Prof Paul Dobson led a three-year project that focused on consumer behaviour towards food and its impact on overeating and food waste. The study examined the role of food retailers and whether the pricing techniques they use contribute to the excessive consumption of unhealthy food that causes obesity and overbuying, for example through multi-buy offers such as ‘buy one get one free’ (BOGOF), ‘three for the price of two’, and price discounts.
It follows a number of initiatives announced last week by supermarkets as part of the Department of Health’s Public Health Responsibility Deal, an on-going scheme to get the food industry involved in promoting healthy eating. Examples included improving accessibility to fruit and vegetables and replacing confectionery at till displays with more nutritious foods.
Prof Dobson will present findings from the study at a UEA London Lecture tonight, entitled The lure of supermarket special offers: a healthy choice for consumers? The project, The Impact of Retail Pricing on Overeating and Food Waste, was funded by the Economic and Social Research Council.
Special offers are worth more than £50bn in sales to supermarkets and account for over a third of all consumer spending. The research analysed supermarket price promotions and whether these are biased in favour of food products high in fat, sugar and/or salt.
Prof Dobson, head of Norwich Business School at UEA, said “I welcome the government’s Responsibility Deal and the pledges that supermarkets have so far made to promote healthy eating, but what is required is a comprehensive move away from price promoting unhealthy foods rather than token gestures used for marketing spin.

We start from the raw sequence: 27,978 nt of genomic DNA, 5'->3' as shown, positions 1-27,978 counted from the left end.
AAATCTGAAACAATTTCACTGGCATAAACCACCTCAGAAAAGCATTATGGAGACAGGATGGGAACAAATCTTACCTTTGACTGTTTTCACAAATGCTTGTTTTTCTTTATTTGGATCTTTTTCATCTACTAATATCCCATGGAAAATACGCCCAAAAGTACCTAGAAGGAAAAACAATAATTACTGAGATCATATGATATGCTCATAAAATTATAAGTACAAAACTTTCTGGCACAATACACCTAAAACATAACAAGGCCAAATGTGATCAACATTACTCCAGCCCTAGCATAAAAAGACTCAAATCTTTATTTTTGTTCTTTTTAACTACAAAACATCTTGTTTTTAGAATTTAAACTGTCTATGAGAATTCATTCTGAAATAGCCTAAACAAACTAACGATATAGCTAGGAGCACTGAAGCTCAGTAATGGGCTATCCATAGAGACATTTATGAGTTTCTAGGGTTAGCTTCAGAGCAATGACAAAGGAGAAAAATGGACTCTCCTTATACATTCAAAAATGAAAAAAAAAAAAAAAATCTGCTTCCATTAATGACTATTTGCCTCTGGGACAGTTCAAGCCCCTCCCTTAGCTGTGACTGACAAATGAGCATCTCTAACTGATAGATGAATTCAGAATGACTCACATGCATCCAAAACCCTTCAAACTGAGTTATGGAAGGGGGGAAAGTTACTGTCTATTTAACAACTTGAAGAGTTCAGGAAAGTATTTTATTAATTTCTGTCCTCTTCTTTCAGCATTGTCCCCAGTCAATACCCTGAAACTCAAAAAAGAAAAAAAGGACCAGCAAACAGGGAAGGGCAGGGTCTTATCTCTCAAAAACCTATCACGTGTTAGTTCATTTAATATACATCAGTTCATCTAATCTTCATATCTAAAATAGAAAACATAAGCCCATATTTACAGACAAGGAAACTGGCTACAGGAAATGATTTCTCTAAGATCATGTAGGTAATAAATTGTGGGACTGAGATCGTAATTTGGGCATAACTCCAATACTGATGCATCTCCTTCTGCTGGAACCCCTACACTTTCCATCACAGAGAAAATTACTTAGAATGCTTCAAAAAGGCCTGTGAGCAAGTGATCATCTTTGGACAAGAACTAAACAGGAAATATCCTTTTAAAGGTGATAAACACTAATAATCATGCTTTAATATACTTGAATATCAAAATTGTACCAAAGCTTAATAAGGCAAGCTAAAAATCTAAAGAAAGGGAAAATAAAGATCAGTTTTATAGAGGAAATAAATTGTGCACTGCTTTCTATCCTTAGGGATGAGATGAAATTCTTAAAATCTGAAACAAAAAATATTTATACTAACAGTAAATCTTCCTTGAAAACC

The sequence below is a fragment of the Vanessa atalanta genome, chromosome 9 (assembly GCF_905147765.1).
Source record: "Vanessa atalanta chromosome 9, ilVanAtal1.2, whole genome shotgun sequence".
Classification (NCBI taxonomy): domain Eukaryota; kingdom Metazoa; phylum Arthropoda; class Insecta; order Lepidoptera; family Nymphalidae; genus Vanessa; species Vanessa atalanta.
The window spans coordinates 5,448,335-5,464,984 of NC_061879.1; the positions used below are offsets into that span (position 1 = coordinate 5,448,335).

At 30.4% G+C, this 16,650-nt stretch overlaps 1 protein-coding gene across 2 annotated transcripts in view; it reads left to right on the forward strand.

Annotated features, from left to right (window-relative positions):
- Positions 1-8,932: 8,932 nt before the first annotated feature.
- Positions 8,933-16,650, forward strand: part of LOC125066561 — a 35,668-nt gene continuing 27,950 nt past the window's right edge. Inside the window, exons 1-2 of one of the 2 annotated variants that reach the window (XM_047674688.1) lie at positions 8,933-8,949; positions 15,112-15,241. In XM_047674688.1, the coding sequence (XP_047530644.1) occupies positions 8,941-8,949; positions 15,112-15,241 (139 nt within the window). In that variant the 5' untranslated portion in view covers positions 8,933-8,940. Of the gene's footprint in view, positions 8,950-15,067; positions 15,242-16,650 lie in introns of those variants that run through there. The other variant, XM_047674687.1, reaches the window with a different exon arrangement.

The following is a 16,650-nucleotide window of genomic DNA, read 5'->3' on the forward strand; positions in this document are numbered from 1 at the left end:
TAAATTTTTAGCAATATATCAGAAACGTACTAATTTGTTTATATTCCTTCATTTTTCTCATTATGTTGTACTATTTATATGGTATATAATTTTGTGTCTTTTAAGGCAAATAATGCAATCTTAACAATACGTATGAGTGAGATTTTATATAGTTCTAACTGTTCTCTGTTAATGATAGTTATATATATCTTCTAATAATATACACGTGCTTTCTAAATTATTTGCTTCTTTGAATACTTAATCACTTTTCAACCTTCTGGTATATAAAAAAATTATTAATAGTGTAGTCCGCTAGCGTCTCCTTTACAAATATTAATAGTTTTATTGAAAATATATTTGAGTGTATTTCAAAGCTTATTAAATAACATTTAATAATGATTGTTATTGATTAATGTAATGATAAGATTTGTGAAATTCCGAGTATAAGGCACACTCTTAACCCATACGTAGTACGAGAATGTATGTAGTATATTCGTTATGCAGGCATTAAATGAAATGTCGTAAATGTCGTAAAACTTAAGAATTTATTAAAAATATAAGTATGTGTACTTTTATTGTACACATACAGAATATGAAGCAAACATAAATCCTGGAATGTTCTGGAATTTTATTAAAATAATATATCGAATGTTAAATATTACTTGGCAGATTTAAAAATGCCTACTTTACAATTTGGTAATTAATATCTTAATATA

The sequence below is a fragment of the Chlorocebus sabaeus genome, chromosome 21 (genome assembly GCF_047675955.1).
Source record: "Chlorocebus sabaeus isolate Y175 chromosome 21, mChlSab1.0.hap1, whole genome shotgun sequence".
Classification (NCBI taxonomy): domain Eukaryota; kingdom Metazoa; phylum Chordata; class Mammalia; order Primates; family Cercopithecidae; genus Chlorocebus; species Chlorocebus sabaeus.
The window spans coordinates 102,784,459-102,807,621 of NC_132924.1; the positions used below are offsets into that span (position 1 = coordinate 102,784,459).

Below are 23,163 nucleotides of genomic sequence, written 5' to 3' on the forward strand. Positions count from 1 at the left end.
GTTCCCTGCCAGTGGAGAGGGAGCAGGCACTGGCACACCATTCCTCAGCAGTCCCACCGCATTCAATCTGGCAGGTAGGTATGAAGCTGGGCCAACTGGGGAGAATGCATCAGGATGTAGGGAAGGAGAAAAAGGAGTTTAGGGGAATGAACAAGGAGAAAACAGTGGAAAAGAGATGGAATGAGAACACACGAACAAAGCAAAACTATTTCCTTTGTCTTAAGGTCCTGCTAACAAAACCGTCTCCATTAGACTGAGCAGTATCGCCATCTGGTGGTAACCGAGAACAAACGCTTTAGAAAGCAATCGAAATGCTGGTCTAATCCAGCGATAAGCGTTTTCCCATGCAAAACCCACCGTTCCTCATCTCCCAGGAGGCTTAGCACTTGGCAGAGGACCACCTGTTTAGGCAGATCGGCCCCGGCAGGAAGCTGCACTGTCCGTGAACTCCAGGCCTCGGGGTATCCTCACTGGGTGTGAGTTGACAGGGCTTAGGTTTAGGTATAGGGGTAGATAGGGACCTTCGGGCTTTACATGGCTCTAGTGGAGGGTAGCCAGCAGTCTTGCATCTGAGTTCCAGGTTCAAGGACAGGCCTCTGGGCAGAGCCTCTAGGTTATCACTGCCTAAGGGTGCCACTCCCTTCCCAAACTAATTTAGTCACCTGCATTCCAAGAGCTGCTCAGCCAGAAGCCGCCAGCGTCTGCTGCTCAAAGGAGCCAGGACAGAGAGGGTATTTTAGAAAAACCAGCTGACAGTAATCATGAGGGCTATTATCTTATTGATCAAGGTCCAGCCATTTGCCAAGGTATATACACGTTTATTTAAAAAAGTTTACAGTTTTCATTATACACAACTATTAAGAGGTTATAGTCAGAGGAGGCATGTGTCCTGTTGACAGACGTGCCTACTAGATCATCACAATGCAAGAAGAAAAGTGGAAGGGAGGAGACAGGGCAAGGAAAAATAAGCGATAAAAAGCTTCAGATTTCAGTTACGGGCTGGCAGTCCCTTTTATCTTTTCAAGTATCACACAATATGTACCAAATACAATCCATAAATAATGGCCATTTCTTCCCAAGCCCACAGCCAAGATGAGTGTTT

“It is simply irresponsible for supermarkets to overly promote foods with high sugar and fat content. The food industry must play a much greater role in promoting healthy diets. Food producers can do more by reducing the fat, sugar and salt content of processed foods, while food retailers can ensure that healthy and nutritious choices are available and affordable to all consumers and that they practice responsible marketing. Responsibility lies with both retailers and producers, otherwise regulation might be needed.”
The research team, which also included Prof Eitan Gerstner of Technion (Israel Institute of Technology) and Dr Jonathan Seaton at Loughborough University, analysed weekly price and nutrition data of a full range of food and drinks products sold over a year by four UK supermarkets – Tesco, Asda, Sainsbury’s and Ocado.
They found a bias towards sugary products for price promotions and that straight price discounts are on average more skewed towards unhealthy products. Highly prominent deals, in particular BOGOF offers, tend to be distinctly skewed towards unhealthy ‘red traffic light’ products high in fat, sugar and salt. Special offers with appealing high discounts tended to be slanted towards more unhealthy products, especially those with high sugar content. However, multi-buys were on average more biased towards healthier items.
On average just over 6000 food items with nutrition data from across the four supermarkets were sampled each week from August 2010 to August 2011. Over the year Tesco had the highest recorded percentage of items on promotion with 28 per cent, followed by Asda (24), Sainsbury (19) and Ocado (10). ‘Two for …’ multi-buy offers were the most widely used form of promotion, making up around half of all the special offers.
Prof Dobson, professor of business strategy and public policy, added: “While price promotions can offer savings for consumers they may not be so good for our waistlines and health. With almost a quarter of the population classed as obese, overeating and food waste are serious concerns for modern society.
“There is a healthy choice of supermarket offers available but shoppers need to check carefully what they buy. Hunt for bargains but check ingredients and fill baskets for a balanced diet, and buy only what is needed. This particularly applies for very prominent offers, which can appear very tempting.”
Prof Dobson’s lecture will also examine the obesity problem, food purchasing and consumption in the UK, as well as the concerns over price promotions and trends in promotions and shopping behaviour.
The lecture takes place at UEA London, 102 Middlesex Street, London E1 7EZ. The event starts at 6.30pm and is free to attend but places need to be booked in advance. Email email@example.com, call 01603 593815 or visit www.uea.ac.uk/alumni to register online.